Lavender is prescribed by many natural health professionals for mood disorders and feeling “on edge.” It alters mood safely without the risk of side effects or addiction. It calms nervousness and restlessness and can help with migraines and insomnia. We are rarely at our best when we are suffering from a lack of sleep or have a headache.

Lavender can be used as an essential oil in aromatherapy. Many people like to sleep with a pillow stuffed with dried lavender flowers as a relaxation and sleep aid. It is generally safe, but anyone planning to have surgery should stop using lavender about 2 weeks before their procedure.

Skin Issues

The skin is the largest organ of our body. It protects our internal organs and acts as a barrier to keep healthy things in, and unhealthy things out. Unfortunately, a lot of people take their skin for granted. They don’t care for their face and body depending on their skin type, and they often make poor food choices, which can have a direct impact on the appearance and overall health of the skin.

Fortunately, there is a range of herbal remedies that can help you get great skin. Some can be taken internally, while others can be applied externally to soothe inflamed skin.

Borage

Borage soothes skin and relieves inflammation. It is also good for upper respiratory health and oral health. It is eaten in salad and soups and found in many natural skin creams. Those with bleeding disorders or liver disease should avoid borage.

Lavender

As discussed above, lavender is a soothing herb and contains linalool, which can help heal skin and also prevent tissue degeneration and this helps reduce the signs of premature skin aging and wear and tear from stress and pollution.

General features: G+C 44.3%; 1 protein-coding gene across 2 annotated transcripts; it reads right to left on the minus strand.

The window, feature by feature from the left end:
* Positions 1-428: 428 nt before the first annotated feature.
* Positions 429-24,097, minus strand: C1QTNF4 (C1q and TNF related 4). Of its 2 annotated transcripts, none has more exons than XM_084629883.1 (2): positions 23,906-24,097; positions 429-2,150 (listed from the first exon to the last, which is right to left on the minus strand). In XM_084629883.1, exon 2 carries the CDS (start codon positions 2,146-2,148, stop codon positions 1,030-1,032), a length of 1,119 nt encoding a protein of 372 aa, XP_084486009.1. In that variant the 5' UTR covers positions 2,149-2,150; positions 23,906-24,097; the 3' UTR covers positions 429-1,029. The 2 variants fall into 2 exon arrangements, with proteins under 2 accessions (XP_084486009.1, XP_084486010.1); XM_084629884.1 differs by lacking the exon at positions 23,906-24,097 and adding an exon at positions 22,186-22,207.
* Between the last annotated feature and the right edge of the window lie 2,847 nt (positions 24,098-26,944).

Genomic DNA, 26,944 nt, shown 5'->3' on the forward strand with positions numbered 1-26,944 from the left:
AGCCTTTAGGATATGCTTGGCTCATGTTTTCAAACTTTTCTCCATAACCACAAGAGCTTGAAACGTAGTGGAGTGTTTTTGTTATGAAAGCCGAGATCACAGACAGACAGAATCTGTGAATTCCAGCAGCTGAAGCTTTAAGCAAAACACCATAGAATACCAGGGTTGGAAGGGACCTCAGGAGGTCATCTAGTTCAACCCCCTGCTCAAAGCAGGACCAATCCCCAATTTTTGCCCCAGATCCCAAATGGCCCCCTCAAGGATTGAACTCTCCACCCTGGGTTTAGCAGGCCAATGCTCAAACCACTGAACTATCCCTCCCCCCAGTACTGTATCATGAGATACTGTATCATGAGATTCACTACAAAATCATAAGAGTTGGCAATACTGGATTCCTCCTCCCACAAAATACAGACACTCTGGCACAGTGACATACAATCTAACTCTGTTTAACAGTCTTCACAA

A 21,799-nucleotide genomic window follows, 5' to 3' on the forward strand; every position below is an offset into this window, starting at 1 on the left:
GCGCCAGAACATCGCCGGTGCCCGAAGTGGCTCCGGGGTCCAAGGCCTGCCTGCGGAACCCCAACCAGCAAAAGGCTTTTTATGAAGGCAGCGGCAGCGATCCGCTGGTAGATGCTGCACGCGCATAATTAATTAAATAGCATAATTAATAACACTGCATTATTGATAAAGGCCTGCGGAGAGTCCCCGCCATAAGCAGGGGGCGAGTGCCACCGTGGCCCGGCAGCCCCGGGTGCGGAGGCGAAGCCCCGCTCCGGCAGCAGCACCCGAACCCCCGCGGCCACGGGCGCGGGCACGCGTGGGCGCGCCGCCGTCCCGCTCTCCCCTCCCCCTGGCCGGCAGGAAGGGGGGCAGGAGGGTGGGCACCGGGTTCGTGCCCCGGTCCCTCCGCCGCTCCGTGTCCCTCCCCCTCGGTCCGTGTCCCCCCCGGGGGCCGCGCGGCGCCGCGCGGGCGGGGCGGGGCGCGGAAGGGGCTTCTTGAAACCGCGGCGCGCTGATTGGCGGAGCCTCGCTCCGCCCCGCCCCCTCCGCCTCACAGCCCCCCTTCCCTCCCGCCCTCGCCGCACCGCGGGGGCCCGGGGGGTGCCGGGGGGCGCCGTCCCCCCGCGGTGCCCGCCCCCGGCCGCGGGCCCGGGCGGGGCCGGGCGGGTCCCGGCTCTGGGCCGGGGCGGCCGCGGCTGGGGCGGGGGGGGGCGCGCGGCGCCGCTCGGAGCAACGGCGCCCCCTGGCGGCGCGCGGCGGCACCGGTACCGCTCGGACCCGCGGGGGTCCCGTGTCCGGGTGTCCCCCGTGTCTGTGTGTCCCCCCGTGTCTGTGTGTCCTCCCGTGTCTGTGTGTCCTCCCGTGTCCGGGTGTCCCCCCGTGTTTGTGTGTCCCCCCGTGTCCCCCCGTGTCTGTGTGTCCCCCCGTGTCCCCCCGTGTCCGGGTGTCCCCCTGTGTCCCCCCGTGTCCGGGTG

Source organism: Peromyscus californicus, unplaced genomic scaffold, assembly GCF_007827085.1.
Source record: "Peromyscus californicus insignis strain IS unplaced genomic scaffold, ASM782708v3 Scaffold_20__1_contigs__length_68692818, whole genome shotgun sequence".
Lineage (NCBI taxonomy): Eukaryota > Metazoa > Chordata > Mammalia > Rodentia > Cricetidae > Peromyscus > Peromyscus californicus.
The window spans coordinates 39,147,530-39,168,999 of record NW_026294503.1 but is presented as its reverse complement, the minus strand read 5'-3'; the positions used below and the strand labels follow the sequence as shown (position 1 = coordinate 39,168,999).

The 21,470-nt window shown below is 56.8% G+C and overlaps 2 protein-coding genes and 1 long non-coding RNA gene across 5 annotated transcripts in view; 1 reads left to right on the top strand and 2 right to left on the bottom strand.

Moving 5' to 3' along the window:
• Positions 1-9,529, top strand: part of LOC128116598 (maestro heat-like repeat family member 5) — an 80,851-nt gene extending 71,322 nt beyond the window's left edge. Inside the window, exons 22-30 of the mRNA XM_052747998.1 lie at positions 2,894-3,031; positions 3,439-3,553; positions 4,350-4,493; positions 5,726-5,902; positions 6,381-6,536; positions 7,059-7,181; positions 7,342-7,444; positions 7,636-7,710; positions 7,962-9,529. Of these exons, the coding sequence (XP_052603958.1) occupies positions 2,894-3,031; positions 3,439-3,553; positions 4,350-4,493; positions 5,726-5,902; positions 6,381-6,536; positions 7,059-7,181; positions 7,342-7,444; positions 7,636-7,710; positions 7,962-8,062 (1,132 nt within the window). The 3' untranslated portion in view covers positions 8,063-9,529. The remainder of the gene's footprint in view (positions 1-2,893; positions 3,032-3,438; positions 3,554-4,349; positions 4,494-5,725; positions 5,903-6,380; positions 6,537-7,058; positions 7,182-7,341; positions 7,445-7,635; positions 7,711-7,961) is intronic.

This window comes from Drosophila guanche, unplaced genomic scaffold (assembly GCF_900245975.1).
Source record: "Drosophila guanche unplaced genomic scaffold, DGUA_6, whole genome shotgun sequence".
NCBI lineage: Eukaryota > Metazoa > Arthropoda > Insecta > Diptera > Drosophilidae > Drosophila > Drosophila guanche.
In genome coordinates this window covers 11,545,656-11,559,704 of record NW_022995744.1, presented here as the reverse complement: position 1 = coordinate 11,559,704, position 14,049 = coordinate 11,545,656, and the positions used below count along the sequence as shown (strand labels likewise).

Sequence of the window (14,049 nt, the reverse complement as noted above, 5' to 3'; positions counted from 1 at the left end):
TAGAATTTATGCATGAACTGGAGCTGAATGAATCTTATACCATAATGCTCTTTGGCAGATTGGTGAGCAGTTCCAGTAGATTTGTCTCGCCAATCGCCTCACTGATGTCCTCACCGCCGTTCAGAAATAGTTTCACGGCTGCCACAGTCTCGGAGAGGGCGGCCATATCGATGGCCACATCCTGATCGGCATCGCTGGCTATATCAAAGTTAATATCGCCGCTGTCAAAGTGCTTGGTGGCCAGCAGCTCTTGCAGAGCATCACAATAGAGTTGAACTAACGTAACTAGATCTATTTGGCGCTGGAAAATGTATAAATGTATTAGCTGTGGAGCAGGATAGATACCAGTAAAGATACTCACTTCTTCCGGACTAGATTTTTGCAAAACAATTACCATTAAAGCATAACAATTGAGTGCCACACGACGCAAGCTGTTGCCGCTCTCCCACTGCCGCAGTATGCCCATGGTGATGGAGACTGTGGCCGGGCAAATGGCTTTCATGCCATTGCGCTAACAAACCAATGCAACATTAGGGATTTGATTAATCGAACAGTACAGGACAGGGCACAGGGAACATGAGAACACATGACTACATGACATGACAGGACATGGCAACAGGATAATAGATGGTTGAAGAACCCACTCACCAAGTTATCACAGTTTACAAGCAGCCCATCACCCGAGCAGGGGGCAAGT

Calendula

Calendula is applied to the skin to reduce inflammation and to treat poorly healing wounds and leg ulcers. It is also used topically for nosebleeds, varicose veins, hemorrhoids, and conjunctivitis of the eye. Research has shown that calendula has antiviral, antifungal, and antibacterial properties and is suitable to use on all skin types, even sensitive skin.

Many people use calendula in treating diaper rash, chapped lips, minor bruises, and minor cuts and burns. It is also used as a wash and an astringent to help get rid of acne. Those allergic to ragweed should avoid calendula.

Gotu Kola

Gotu kola is a mainstay of Ayurvedic medicine and TCM. It can relieve itchy, scaly skin, and help with psoriasis. It can also help with scarring and is commonly used by women to reduce the appearance of stretch marks after they have had a baby. Those with liver disease should avoid Gotu kola.

Marshmallow Root

Marshmallow root is excellent for skin conditions of all types. It relieves inflammation, abscesses, skin ulcers, and more. It helps with chapped skin and chilblains. It can also relieve insect bites and infections from the parasite leishmania. It should be avoided by people with diabetes and anyone about to have surgery.

Sleep Disorders